Another day, another mega merger for the gambling industry. Sector consolidation is showing no signs of slowing down and, as some have predicted, the coronavirus pandemic may be hastening the need for gaming firms to come together.
Despite recent M&A (either completed or ongoing) involving Eldorado Resorts and Caesars Entertainment, Flutter Entertainment and The Stars Group, and DraftKings and SBTech, there is still an element of enormity to the latest deal on the cards: Evolution Gaming’s potential takeover of NetEnt.
Not only is the fee involved sizeable – SEK 19.6bn ($2.1bn) – it is a stark sign of how far Evolution Gaming has come; a company founded after NetEnt, one of the pioneers of online casino, is now ready to swallow NetEnt up.
For NetEnt itself, it is a sign the supplier has done something right in recent years. Ultimately, that may boil down to one particular move – an acquisition of its own.
Indeed, in September, NetEnt agreed a deal to purchase Red Tiger Gaming. Prior to that, the provider’s share price had been on the wane and NetEnt had become used to posting year-on-year falls in its quarterly financials.
But, after its Red Tiger acquisition, a financial analyst told Gambling Insider: "As you can see from the share price, it’s been quite well received. It’s up 30% in one week. It was on a five-year low before that. It’s come from a quite depressed share price level."
Imagine if NetEnt had not pursued its interest in the brand – could this moment have come? And would Evolution instead now be faced with a choice between acquiring NetEnt and Red Tiger alone?
The power of live
Evolution’s soaring recent progress had already demonstrated, unwaveringly, the power of live casino; but this move is the ultimate statement of intent.
Given NetEnt’s synergies with Red Tiger, both brands’ varying distribution channels and market access, it’s needless to say a deal makes sense.
Pioneering live casino, Evolution will now have a strong foothold in the slots market and, in terms of online casino, will rival any modern-day supplier already – let alone in a few years, when its current growth rate leaves limitless possibilities.
It is perhaps fair to say a slot supplier would no longer have the same leverage in terms of buying a live casino supplier in the current market, were the roles reversed – certainly not the foremost market leader of the vertical.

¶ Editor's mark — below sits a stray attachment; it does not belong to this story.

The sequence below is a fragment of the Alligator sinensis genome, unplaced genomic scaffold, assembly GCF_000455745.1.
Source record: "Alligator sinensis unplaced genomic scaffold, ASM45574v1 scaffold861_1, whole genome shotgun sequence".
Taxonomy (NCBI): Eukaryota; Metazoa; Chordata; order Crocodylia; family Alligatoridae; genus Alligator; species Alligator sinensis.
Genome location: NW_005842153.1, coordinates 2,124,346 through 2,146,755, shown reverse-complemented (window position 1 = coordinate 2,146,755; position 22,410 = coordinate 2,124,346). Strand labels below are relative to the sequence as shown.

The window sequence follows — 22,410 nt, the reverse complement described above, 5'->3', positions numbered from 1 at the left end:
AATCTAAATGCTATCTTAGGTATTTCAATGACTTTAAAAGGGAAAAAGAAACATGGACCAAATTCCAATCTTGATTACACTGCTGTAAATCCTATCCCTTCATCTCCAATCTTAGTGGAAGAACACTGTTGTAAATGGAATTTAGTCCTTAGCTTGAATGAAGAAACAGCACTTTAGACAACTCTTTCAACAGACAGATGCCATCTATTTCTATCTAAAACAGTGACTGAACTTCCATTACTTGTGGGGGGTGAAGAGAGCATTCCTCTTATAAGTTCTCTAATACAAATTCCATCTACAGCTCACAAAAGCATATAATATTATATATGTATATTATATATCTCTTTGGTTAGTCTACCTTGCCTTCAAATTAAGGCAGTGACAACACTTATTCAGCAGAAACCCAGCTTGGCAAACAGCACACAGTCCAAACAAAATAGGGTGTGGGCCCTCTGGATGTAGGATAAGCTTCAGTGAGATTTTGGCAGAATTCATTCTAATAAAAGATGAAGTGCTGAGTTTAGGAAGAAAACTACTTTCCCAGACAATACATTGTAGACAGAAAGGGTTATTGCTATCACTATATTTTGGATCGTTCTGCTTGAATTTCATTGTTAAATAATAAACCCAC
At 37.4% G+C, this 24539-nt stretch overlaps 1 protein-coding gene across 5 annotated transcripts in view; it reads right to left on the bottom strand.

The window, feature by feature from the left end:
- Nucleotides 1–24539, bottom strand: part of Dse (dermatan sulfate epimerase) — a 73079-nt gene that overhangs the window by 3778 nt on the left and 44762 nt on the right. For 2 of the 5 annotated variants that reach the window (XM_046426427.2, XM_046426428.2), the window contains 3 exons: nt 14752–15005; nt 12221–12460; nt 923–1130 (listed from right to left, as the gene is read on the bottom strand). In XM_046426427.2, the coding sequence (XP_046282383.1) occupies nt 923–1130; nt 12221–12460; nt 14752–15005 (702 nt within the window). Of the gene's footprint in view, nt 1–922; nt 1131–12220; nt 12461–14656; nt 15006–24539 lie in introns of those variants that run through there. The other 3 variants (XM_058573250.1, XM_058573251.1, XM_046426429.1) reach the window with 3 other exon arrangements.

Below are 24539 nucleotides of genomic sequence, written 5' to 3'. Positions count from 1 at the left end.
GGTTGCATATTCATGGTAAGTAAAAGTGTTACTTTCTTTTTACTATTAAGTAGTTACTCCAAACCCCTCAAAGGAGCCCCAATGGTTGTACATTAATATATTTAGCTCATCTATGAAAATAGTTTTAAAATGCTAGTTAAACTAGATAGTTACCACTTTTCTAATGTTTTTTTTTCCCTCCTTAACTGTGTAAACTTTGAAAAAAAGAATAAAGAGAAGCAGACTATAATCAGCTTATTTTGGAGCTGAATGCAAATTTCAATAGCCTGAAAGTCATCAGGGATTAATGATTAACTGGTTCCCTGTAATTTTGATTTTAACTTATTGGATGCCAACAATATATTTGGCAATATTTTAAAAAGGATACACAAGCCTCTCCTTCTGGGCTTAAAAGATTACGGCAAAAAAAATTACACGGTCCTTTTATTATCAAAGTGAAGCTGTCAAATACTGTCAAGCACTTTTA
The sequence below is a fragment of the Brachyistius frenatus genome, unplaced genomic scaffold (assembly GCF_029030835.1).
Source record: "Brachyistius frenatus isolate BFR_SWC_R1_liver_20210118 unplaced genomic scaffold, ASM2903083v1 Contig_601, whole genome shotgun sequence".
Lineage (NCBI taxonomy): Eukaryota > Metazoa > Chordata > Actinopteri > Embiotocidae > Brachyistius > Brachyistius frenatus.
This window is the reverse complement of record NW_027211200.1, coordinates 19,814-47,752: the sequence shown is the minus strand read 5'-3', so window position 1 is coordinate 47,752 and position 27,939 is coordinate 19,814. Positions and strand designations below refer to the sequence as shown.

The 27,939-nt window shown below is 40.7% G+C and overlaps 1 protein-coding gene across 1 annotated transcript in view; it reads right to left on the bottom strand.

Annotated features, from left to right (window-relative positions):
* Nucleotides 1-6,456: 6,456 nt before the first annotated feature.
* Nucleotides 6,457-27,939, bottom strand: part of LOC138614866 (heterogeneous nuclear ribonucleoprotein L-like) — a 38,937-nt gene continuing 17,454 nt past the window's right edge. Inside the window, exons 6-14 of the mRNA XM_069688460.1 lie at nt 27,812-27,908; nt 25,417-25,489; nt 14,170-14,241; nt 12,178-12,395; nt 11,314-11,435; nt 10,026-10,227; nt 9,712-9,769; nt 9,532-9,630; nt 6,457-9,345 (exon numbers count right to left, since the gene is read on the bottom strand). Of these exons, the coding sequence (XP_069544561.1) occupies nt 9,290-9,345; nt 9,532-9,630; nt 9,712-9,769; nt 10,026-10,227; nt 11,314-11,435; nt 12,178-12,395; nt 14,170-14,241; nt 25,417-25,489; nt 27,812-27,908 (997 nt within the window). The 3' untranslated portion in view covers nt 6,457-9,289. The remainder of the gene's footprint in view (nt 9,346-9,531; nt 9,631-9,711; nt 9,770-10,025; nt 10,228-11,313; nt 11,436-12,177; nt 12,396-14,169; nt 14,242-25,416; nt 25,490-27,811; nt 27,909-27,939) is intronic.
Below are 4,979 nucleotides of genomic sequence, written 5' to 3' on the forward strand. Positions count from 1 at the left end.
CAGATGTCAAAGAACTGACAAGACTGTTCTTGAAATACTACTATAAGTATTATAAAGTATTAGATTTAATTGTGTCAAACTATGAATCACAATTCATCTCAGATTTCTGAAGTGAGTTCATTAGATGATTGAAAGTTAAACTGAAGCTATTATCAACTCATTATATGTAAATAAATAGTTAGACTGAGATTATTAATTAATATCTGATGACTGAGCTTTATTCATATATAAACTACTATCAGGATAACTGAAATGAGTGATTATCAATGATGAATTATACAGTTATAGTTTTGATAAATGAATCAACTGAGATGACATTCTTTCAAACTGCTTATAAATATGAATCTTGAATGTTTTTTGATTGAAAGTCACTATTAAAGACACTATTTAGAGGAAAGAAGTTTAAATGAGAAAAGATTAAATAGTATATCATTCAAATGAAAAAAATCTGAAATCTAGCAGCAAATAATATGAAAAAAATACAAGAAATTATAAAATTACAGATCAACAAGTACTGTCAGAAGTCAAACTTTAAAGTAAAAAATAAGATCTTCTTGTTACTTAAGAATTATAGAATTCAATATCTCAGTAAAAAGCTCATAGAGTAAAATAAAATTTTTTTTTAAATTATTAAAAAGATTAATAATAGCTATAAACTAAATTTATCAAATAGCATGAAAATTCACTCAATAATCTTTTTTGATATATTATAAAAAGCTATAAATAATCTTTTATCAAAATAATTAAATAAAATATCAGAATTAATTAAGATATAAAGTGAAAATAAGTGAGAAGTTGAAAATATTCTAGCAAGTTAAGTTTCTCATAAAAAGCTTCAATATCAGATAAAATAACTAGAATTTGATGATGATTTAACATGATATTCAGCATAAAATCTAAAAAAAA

It takes one to know one
But it is not just about a live casino company representing its vertical; here we have a fast-growing company identifying another fast-growing company.
Before its takeover by NetEnt, Red Tiger was speculated to have been growing at a rate of 50%. NetEnt has duly benefited from this growth but so too now will Evolution – not least when it comes to its quarterly reports once any potential merger is completed.
It will be interesting to see what happens to Therese Hillman, NetEnt CEO, in any newly formed organisation. The same, too, applies for Gavin Hamilton, who has already faced the exact same situation – becoming NetEnt COO as well as Red Tiger CEO.
One may joke Hamilton could be getting bored of M&A but, in reality, nothing is probably further from the truth.
Red Tiger being involved in two high-profile industry mergers within such a short space of time shows just how far it has come; just as Evolution’s takeover offer shows how far CEO Martin Carlesund's firm has progressed.
But NetEnt’s recent M&A of its own has kept the company relevant and now made it central to this new equation. The supplier’s share price jumped SEK 56.00 to SEK 77.00 as news broke.
And it would not be a stretch to say NetEnt’s acquisition of Red Tiger may well have been the catalyst for Evolution’s interest.